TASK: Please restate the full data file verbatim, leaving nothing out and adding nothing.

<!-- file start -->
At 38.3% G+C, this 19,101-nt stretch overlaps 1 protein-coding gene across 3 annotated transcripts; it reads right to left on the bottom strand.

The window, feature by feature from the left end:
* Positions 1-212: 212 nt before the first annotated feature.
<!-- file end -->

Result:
At 38.3% G+C, this 19,101-nt stretch overlaps 1 protein-coding gene across 3 annotated transcripts; it reads right to left on the bottom strand.

The window, feature by feature from the left end:
* Positions 1-212: 212 nt before the first annotated feature.